In early-1953 Moscow, under the Great Terror’s heavy cloak of state paranoia, the ever-watchful Soviet leader, Iosif Stalin, collapses unexpectedly of a brain haemorrhage. As a result, when someone discovers his body the following morning, a frenetic surge of raw panic starts spreading like a virus among the senior members of the Council of Ministers, as they scramble to maintain order, weed out the competition, and ultimately take power. But in the middle of a gut-wrenching rollercoaster of incessant plotting, tireless machinations, and frail allegiances, absolutely no one is safe; not even the feared chief of the secret police, Lavrenti Beria. In the end, who will prevail after the death of Stalin?—Nick Riganas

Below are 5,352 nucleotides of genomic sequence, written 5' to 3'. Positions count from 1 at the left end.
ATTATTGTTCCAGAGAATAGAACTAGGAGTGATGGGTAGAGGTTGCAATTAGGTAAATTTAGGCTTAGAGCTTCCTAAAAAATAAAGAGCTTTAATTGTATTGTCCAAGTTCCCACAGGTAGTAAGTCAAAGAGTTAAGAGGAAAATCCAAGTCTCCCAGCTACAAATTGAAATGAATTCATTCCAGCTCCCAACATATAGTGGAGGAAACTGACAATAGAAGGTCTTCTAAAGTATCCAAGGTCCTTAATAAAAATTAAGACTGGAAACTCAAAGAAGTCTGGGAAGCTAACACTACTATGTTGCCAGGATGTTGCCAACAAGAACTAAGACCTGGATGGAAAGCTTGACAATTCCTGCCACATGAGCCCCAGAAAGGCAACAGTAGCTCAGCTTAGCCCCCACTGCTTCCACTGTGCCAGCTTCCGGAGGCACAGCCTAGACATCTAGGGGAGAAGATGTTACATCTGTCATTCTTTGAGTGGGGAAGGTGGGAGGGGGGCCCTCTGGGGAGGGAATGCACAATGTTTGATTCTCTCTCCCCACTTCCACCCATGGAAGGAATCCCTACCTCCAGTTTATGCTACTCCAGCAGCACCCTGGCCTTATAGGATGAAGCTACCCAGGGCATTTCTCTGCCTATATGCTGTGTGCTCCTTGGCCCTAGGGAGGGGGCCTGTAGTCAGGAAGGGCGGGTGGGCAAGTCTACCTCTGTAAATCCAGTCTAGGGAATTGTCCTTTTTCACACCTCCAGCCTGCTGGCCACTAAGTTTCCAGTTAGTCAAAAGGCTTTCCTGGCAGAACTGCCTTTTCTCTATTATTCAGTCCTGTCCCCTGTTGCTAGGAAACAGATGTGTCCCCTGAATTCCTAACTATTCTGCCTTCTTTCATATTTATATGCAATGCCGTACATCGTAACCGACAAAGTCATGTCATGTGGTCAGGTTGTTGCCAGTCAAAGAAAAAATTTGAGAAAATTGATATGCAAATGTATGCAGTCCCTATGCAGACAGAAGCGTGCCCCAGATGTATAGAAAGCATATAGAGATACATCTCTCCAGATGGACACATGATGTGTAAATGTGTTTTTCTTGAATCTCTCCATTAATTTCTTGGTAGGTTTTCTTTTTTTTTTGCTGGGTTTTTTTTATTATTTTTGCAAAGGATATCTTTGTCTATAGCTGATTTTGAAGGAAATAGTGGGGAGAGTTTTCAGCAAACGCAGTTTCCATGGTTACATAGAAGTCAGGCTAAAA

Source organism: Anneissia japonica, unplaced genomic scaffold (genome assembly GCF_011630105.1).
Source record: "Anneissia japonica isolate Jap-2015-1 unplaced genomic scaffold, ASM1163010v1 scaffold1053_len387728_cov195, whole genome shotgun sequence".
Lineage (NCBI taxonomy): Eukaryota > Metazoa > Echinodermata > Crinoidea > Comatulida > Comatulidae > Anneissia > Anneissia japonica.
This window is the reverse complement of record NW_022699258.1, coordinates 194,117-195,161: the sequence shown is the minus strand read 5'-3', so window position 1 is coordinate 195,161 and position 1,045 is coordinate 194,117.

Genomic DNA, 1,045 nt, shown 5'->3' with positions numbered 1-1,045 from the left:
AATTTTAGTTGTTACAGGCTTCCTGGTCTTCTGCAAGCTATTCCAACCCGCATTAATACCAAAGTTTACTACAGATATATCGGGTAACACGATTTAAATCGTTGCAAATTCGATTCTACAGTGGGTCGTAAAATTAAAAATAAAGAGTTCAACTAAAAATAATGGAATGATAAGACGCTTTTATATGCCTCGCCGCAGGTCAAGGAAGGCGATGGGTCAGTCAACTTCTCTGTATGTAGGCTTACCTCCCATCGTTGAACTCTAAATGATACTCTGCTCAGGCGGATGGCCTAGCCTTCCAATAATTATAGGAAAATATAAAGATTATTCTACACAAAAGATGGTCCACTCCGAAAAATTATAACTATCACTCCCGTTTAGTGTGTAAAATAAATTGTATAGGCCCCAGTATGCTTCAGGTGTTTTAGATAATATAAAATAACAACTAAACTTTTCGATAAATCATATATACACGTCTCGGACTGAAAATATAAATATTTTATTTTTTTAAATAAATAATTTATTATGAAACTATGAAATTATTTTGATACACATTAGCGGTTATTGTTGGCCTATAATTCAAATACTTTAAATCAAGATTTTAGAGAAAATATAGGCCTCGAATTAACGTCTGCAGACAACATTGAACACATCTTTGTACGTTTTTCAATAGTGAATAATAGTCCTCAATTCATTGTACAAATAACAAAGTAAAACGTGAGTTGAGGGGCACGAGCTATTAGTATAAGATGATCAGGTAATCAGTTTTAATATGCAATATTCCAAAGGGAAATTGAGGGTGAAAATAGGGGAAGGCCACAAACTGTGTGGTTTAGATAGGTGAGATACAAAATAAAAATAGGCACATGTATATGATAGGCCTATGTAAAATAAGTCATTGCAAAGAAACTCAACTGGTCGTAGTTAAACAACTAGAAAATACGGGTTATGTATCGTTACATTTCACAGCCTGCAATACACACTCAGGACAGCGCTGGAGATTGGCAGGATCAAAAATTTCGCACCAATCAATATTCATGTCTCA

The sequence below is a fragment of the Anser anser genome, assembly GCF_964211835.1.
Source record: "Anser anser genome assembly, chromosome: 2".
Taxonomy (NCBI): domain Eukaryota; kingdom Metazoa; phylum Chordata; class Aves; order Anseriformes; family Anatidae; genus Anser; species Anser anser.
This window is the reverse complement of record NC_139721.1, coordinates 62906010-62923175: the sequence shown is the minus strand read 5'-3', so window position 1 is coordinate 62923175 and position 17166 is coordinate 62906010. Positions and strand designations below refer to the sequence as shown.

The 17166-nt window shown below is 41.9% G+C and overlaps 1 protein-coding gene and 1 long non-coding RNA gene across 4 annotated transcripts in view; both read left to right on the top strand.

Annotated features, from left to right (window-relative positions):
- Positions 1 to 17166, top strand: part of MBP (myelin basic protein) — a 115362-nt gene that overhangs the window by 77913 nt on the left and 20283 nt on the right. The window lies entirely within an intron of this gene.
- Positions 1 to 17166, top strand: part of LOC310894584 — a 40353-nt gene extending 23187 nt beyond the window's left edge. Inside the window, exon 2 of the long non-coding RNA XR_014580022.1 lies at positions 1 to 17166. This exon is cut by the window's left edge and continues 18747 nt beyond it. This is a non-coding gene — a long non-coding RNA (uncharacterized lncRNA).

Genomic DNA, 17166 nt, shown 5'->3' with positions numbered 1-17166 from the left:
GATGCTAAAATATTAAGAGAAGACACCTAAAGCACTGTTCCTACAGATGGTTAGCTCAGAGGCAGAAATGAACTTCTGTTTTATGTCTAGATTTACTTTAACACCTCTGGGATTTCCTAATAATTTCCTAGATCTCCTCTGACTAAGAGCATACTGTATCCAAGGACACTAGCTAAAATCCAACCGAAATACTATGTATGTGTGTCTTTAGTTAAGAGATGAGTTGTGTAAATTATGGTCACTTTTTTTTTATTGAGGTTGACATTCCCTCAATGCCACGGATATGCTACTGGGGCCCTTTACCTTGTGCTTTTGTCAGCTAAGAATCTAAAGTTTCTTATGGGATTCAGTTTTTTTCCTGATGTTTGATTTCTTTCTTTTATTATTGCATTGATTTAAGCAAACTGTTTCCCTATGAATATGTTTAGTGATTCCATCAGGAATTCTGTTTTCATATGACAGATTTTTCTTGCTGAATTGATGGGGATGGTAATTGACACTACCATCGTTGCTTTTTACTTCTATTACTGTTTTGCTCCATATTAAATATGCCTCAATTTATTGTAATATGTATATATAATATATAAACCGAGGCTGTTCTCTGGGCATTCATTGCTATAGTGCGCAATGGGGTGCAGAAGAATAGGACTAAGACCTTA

Writer and director Armando Iannucci insisted on not having the characters speak with Russian accents, for two reasons: he thought it would take audiences out of the movie, and he did not want the actors and actresses to worry about their accents when improvising. In a promotional interview on BBC Radio 5 for the U.K. release, Iannucci stated that Russian journalists who had previewed this movie praised the decision.